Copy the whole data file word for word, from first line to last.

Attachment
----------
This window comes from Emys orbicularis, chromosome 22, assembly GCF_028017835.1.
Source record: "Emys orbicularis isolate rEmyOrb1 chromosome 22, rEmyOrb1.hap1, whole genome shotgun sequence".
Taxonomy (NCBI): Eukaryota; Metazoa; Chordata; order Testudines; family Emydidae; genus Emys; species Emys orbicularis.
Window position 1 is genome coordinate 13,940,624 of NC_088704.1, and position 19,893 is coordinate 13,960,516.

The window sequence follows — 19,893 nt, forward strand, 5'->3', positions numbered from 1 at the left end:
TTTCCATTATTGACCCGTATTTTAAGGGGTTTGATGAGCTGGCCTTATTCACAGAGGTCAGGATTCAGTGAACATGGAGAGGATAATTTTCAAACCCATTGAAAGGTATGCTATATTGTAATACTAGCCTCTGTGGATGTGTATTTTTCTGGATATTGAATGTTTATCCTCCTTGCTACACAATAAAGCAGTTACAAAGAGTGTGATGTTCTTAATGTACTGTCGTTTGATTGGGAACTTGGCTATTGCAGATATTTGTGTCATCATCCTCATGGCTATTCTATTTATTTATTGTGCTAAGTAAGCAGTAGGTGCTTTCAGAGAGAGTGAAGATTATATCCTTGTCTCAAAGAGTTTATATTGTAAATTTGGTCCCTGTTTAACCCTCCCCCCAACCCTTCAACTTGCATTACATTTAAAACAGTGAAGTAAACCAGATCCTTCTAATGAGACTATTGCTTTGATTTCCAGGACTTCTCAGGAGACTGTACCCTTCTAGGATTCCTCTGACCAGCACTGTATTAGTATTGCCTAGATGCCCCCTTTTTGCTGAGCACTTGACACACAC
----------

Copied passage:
This window comes from Emys orbicularis, chromosome 22, assembly GCF_028017835.1.
Source record: "Emys orbicularis isolate rEmyOrb1 chromosome 22, rEmyOrb1.hap1, whole genome shotgun sequence".
Taxonomy (NCBI): Eukaryota; Metazoa; Chordata; order Testudines; family Emydidae; genus Emys; species Emys orbicularis.
Window position 1 is genome coordinate 13,940,624 of NC_088704.1, and position 19,893 is coordinate 13,960,516.

The window sequence follows — 19,893 nt, forward strand, 5'->3', positions numbered from 1 at the left end:
TTTCCATTATTGACCCGTATTTTAAGGGGTTTGATGAGCTGGCCTTATTCACAGAGGTCAGGATTCAGTGAACATGGAGAGGATAATTTTCAAACCCATTGAAAGGTATGCTATATTGTAATACTAGCCTCTGTGGATGTGTATTTTTCTGGATATTGAATGTTTATCCTCCTTGCTACACAATAAAGCAGTTACAAAGAGTGTGATGTTCTTAATGTACTGTCGTTTGATTGGGAACTTGGCTATTGCAGATATTTGTGTCATCATCCTCATGGCTATTCTATTTATTTATTGTGCTAAGTAAGCAGTAGGTGCTTTCAGAGAGAGTGAAGATTATATCCTTGTCTCAAAGAGTTTATATTGTAAATTTGGTCCCTGTTTAACCCTCCCCCCAACCCTTCAACTTGCATTACATTTAAAACAGTGAAGTAAACCAGATCCTTCTAATGAGACTATTGCTTTGATTTCCAGGACTTCTCAGGAGACTGTACCCTTCTAGGATTCCTCTGACCAGCACTGTATTAGTATTGCCTAGATGCCCCCTTTTTGCTGAGCACTTGACACACAC